This Compose Yourself Photo Challenge (CCY) Theme is #17 Complimentary/Harmonious Colors and will be open for two weeks.
For your assignment I would like to see at least 4-6 photos showing complimentary photos and which colors each photo represents . Please describe what you learned in this lesson as well.
Each week I will select several features from everyone who submits an entry. And from those posts that I feature, I will grant one blogger the Gold Star Award. To find out who was awarded the Gold Star Award and Features for this week, please see CCY Features Week #16 Color Basics.
Note: Participants who do not have at least 6 photos showing their attempt at this week’s topic in their post will not be featured nor be considered for the Gold Star Award.
This week I will attempt to take more of the mysteries out of color and help you make sense of why your photos work with some colors and don’t work with other colors. If you were to look up “complimentary colors” you are likely to get an array of various color combinations. Color theory just seems to keep getting more and more complex.
In this series I’m really showing you two forms of color combinations. This time we’ll talk about complimentary colors, or harmonious colors, that are adjacent to each other on the color wheel. Next time I will address contrasting colors, which are opposite to each other on the color wheel.
Complimentary color schemes use colors that are next to each other on the color wheel. They usually match well and create a more serene photo. You can use only two or three colors as long as they are next to each other on the color wheel.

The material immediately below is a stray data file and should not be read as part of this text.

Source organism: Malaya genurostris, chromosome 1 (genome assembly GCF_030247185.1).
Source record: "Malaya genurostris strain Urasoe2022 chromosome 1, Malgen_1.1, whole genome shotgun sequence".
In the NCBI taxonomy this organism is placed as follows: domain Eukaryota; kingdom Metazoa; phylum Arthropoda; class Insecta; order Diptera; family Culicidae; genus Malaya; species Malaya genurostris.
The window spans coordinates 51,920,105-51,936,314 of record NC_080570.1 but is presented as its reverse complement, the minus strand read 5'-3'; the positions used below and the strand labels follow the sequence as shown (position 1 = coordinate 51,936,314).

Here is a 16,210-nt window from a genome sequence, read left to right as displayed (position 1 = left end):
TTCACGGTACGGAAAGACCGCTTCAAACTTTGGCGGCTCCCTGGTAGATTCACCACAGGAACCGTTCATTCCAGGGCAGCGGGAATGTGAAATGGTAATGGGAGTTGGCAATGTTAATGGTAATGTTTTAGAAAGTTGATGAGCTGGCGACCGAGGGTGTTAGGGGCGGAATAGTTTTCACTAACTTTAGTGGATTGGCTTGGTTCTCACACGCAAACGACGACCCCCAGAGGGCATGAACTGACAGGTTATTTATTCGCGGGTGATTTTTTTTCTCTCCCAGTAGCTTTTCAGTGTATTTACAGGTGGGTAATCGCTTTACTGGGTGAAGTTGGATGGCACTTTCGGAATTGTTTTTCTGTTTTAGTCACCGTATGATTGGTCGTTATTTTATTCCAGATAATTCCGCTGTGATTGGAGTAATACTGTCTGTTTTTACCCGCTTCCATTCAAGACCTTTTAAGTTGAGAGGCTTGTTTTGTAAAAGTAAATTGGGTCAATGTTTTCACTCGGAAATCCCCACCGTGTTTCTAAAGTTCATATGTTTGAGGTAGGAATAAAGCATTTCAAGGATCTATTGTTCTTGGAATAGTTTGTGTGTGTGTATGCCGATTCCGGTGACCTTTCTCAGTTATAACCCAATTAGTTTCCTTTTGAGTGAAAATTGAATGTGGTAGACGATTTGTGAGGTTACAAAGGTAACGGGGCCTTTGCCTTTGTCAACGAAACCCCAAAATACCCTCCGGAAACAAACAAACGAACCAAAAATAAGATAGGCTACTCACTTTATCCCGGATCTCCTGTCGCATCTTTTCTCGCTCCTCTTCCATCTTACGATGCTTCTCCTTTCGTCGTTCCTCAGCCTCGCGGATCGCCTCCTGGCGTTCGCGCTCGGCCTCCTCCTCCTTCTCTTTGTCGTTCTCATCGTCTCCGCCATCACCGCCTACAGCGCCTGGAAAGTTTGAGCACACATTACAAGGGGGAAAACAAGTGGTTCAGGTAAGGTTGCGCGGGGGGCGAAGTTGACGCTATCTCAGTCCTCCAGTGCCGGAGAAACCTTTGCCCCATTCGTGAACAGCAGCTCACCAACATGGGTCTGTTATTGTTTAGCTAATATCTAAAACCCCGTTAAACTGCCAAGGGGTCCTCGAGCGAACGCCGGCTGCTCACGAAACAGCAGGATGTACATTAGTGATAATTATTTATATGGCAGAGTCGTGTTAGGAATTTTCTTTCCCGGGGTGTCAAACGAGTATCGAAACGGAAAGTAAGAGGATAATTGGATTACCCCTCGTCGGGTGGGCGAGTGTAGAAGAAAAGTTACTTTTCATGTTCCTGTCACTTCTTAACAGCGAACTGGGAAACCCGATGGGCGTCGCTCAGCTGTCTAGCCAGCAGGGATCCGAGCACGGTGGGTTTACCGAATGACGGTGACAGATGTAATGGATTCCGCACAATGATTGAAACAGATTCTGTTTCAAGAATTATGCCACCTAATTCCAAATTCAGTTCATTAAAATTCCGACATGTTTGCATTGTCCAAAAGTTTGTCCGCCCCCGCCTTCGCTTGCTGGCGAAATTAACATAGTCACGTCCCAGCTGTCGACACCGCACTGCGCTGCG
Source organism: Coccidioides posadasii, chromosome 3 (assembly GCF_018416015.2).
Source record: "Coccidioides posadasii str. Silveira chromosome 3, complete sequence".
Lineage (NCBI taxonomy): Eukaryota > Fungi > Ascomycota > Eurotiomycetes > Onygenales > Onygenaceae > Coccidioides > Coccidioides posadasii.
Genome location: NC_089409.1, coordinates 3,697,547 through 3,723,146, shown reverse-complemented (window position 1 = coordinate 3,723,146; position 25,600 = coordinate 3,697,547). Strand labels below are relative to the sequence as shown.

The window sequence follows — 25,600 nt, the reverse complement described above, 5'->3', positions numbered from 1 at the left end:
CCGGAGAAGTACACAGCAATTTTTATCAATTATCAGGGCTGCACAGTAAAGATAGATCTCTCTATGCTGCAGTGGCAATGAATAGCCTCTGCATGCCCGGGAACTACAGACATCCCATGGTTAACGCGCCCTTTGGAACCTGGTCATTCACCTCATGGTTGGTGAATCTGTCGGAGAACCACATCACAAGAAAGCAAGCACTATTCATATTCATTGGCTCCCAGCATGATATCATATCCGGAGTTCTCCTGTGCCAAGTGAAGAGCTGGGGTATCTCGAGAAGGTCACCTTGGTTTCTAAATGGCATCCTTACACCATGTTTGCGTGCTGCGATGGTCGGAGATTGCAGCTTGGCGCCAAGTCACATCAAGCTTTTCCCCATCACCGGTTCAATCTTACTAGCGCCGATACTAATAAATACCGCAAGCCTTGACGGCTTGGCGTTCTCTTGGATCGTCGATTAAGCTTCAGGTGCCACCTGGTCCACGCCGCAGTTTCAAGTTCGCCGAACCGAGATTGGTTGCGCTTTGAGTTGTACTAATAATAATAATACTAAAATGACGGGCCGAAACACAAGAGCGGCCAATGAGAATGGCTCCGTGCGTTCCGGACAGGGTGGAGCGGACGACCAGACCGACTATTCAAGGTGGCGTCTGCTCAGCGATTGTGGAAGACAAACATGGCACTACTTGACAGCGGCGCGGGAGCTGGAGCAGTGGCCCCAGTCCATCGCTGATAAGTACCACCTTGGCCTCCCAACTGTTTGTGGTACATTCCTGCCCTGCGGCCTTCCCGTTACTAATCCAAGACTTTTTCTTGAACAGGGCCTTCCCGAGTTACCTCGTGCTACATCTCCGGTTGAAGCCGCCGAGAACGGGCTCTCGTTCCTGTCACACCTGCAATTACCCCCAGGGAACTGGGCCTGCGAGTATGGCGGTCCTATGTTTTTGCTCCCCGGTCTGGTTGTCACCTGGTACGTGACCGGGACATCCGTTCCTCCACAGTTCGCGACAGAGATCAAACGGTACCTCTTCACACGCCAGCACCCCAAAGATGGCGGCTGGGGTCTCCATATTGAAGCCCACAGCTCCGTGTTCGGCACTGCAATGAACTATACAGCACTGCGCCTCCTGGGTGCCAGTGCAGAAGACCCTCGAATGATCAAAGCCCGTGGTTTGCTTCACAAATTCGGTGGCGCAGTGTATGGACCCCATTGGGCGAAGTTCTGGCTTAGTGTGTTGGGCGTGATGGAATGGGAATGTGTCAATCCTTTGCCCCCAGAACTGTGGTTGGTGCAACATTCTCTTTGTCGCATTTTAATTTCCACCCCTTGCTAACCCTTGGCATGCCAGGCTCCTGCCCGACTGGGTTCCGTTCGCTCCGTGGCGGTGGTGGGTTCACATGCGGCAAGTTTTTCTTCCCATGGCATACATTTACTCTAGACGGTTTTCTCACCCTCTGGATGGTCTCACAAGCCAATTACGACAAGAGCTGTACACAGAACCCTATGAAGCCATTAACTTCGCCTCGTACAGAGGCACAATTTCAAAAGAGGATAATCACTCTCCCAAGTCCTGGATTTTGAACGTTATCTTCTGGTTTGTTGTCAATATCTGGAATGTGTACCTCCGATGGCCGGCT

Because I usually take my photos outside in nature, it wasn’t easy to illustrate this for you using my own photos, but I hope that I’ve found some to show my point.
Why should this be important to you as a photographer? Sometimes it can help you decide on how to crop or process a picture. It can help you choose what to keep in or take out to create the “feel” of the photo that you would like to give your viewer.
The other way this information can help you is in setting up a photo. For example, if you are do taking pictures of people outdoors, think about the color of their clothes versus the background you’ll have them against.
A few things to note if you want the people in your photo to blend in with their surroundings, think ahead to where you are photographing them, then ask them to wear complimentary colors. Greens, khaki, tans, and browns are more likely to blend in with wooded surroundings. That creates a more natural looking photograph but it might not show the person off the best.
Chris took this photo of me in 2006 with a small Sony Digital camera. I just happened to be wearing an outfit that worked well with where I am standing in this photo. I’m beside a tall tree, with a fallen old growth tree behind me. That makes my pants blend in well with the darker background. My sweatshirt happened to be green which matched the moss and lichen around me. And my hair just happened to fit the color and shape of the trees in the background.
Now if you are wanting the people to stand out from the background, white or black usually works. Bright reds, oranges, and purples work well, too, for most outdoors photos. Unless of course you are in a red tulip field or something.
The point is to do a little planning to create the shot you want. It’s as true of color as it is of perspective, placement of lines, or any other principle we’ve been discussing.
Here are just some examples of complimentary colors. This should give you an idea of what I am looking for.
Purples and Reds
Dark Pink and Orange
Blue, Teal and Green
Orange and Pinks
Greens and blues.
Pinks and orange.
Blue, teal and greenRed and Purple
- #18 Contrasting Colors (starts 2nd Wednesday of March)
- #19 Geometry (starts 4th Wednesday of March)
- #20 Balance (starts 2nd Wednesday of April)
- #21 Guide the Viewer (starts 4th Wednesday of April)
Qi (energy) hugs